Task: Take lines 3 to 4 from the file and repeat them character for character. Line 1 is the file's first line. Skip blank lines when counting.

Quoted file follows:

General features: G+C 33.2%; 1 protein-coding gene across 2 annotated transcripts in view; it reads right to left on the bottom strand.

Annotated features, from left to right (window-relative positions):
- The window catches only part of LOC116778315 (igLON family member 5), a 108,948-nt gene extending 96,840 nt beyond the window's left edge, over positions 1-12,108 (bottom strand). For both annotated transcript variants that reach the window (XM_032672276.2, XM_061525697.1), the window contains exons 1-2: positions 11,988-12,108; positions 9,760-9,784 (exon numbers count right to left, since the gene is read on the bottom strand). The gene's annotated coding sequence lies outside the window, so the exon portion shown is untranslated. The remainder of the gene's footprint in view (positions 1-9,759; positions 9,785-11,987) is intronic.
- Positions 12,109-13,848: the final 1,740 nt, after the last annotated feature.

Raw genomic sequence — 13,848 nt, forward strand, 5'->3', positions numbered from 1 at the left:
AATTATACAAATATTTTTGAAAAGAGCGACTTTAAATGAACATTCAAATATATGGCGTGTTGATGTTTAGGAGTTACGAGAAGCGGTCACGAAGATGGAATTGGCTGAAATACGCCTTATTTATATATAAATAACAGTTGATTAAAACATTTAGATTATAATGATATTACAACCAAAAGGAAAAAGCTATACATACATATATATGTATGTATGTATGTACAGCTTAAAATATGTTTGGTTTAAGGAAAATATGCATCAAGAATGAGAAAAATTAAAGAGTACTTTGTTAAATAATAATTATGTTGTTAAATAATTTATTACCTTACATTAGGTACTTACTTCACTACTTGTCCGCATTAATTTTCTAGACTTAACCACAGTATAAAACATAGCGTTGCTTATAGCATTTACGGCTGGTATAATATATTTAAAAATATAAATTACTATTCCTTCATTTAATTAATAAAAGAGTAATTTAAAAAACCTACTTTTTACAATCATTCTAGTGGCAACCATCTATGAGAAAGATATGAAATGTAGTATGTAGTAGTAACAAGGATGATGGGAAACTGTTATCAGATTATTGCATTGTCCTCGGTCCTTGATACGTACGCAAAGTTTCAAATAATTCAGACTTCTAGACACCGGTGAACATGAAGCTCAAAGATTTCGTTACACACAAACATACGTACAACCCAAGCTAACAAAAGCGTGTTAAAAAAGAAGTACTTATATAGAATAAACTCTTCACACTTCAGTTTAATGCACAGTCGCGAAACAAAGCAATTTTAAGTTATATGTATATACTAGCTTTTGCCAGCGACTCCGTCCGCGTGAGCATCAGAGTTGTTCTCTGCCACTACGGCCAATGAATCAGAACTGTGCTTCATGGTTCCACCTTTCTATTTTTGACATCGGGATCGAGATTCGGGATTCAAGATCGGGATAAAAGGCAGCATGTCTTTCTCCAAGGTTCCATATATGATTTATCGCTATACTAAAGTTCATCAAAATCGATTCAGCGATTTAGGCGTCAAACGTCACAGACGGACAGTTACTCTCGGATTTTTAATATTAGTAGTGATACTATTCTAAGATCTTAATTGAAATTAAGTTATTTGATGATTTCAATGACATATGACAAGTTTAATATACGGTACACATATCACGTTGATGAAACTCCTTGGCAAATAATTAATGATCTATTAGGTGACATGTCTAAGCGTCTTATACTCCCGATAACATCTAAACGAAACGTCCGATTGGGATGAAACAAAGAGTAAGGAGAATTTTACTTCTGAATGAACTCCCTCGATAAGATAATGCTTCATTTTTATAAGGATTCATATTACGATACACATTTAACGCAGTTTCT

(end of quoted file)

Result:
- The window catches only part of LOC116778315 (igLON family member 5), a 108,948-nt gene extending 96,840 nt beyond the window's left edge, over positions 1-12,108 (bottom strand). For both annotated transcript variants that reach the window (XM_032672276.2, XM_061525697.1), the window contains exons 1-2: positions 11,988-12,108; positions 9,760-9,784 (exon numbers count right to left, since the gene is read on the bottom strand). The gene's annotated coding sequence lies outside the window, so the exon portion shown is untranslated. The remainder of the gene's footprint in view (positions 1-9,759; positions 9,785-11,987) is intronic.
- Positions 12,109-13,848: the final 1,740 nt, after the last annotated feature.